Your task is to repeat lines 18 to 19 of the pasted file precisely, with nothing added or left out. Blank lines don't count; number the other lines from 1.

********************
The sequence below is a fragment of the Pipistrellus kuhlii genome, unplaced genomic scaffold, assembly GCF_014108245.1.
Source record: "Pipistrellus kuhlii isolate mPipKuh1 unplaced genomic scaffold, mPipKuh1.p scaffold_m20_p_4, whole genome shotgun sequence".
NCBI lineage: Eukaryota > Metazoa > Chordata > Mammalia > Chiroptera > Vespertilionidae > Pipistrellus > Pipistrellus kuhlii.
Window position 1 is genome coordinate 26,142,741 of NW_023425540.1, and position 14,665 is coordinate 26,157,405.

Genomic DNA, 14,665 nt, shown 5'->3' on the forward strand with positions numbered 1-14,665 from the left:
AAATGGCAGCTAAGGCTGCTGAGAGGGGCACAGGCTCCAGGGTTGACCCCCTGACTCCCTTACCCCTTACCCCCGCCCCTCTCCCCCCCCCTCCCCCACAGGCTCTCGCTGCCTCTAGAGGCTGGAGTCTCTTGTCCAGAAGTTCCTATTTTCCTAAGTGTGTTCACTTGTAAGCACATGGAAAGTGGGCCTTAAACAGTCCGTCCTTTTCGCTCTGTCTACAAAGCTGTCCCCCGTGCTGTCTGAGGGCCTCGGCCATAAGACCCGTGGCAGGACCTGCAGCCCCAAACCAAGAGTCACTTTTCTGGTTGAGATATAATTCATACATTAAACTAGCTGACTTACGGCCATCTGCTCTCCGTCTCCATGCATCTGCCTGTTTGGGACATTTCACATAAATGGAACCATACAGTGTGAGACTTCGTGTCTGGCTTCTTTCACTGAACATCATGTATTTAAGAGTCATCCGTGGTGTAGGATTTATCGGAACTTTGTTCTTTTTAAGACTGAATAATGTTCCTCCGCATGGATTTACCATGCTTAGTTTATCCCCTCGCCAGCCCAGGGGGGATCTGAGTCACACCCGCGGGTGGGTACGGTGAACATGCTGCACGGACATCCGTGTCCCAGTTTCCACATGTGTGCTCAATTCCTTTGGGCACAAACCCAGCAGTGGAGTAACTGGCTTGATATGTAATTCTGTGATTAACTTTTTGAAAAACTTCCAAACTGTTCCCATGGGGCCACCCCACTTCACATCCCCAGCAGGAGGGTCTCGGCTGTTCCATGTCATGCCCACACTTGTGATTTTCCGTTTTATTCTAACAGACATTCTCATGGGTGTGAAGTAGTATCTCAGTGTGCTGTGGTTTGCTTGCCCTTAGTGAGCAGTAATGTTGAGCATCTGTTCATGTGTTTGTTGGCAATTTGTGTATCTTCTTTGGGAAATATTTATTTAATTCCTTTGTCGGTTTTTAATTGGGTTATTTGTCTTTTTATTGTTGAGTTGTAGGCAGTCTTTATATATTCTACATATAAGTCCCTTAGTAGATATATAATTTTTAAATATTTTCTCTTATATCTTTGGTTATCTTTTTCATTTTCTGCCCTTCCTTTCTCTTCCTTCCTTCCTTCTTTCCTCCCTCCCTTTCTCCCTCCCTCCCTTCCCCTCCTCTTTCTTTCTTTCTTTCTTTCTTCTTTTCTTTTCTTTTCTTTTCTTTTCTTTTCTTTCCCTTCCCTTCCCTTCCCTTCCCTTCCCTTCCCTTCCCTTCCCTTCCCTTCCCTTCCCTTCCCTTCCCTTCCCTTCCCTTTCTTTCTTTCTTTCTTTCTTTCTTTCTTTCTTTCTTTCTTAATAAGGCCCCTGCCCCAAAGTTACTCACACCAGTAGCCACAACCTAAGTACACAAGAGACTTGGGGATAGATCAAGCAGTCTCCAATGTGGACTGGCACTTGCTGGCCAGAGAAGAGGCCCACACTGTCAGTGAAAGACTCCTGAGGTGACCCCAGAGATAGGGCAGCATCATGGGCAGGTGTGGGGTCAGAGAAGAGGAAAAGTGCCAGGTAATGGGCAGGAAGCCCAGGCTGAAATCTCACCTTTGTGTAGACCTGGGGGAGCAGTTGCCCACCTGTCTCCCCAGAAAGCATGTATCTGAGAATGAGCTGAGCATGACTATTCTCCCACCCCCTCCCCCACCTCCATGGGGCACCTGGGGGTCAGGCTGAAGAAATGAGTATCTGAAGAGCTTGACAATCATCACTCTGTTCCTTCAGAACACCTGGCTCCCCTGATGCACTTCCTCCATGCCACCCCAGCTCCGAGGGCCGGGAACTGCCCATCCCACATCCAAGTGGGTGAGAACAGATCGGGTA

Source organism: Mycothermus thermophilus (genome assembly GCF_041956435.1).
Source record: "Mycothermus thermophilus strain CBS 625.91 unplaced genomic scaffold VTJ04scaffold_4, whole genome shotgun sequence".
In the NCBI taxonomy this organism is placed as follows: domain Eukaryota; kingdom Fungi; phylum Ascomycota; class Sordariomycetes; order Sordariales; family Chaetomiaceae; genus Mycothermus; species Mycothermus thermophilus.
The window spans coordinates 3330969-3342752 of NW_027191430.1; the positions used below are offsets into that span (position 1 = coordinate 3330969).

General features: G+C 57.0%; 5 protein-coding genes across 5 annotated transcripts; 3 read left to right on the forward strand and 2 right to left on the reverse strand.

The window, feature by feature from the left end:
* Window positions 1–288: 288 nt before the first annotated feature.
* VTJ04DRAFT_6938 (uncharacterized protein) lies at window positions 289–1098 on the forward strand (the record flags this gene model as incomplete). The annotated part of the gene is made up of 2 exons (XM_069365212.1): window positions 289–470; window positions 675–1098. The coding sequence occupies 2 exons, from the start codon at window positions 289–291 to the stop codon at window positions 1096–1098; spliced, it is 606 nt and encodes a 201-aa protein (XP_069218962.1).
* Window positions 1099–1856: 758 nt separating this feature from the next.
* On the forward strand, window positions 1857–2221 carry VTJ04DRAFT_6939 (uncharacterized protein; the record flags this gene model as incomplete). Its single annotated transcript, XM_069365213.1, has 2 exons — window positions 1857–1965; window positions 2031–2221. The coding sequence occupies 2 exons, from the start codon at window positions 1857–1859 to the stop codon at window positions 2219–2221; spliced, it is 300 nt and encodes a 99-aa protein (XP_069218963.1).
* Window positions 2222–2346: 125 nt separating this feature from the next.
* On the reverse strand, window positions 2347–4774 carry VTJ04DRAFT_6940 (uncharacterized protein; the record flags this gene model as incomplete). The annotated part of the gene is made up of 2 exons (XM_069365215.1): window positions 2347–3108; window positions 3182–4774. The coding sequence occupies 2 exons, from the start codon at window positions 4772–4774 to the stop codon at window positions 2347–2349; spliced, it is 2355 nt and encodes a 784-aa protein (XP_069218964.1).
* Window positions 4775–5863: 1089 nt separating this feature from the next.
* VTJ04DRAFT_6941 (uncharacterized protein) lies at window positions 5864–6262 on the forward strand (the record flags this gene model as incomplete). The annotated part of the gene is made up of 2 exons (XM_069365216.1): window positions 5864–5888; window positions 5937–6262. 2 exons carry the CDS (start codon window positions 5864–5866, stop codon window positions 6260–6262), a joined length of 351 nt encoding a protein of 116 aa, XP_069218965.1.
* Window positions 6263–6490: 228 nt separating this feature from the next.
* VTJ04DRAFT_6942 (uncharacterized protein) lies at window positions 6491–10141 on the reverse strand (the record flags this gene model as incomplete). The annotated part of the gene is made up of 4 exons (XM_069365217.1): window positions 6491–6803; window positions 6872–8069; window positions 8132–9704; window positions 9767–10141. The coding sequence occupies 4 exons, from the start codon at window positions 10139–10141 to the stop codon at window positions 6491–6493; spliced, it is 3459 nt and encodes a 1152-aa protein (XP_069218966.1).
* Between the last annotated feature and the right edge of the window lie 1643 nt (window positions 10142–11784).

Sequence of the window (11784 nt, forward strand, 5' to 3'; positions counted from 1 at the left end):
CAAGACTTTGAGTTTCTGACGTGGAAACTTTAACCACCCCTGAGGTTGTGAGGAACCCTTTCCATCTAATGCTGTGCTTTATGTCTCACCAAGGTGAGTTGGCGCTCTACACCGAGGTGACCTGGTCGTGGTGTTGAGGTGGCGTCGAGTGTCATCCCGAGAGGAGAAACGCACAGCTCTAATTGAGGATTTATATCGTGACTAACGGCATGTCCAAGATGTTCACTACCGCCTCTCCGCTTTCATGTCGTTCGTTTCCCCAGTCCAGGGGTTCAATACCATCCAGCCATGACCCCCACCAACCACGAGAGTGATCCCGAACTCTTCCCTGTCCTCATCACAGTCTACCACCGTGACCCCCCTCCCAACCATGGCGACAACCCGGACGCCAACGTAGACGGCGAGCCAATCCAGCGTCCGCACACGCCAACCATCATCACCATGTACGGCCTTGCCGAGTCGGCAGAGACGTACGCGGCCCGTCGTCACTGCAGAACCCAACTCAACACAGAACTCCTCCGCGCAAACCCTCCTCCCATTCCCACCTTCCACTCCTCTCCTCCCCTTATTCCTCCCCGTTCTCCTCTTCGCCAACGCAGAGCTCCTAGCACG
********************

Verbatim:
* On the reverse strand, window positions 2347–4774 carry VTJ04DRAFT_6940 (uncharacterized protein; the record flags this gene model as incomplete). The annotated part of the gene is made up of 2 exons (XM_069365215.1): window positions 2347–3108; window positions 3182–4774. The coding sequence occupies 2 exons, from the start codon at window positions 4772–4774 to the stop codon at window positions 2347–2349; spliced, it is 2355 nt and encodes a 784-aa protein (XP_069218964.1).
* Window positions 4775–5863: 1089 nt separating this feature from the next.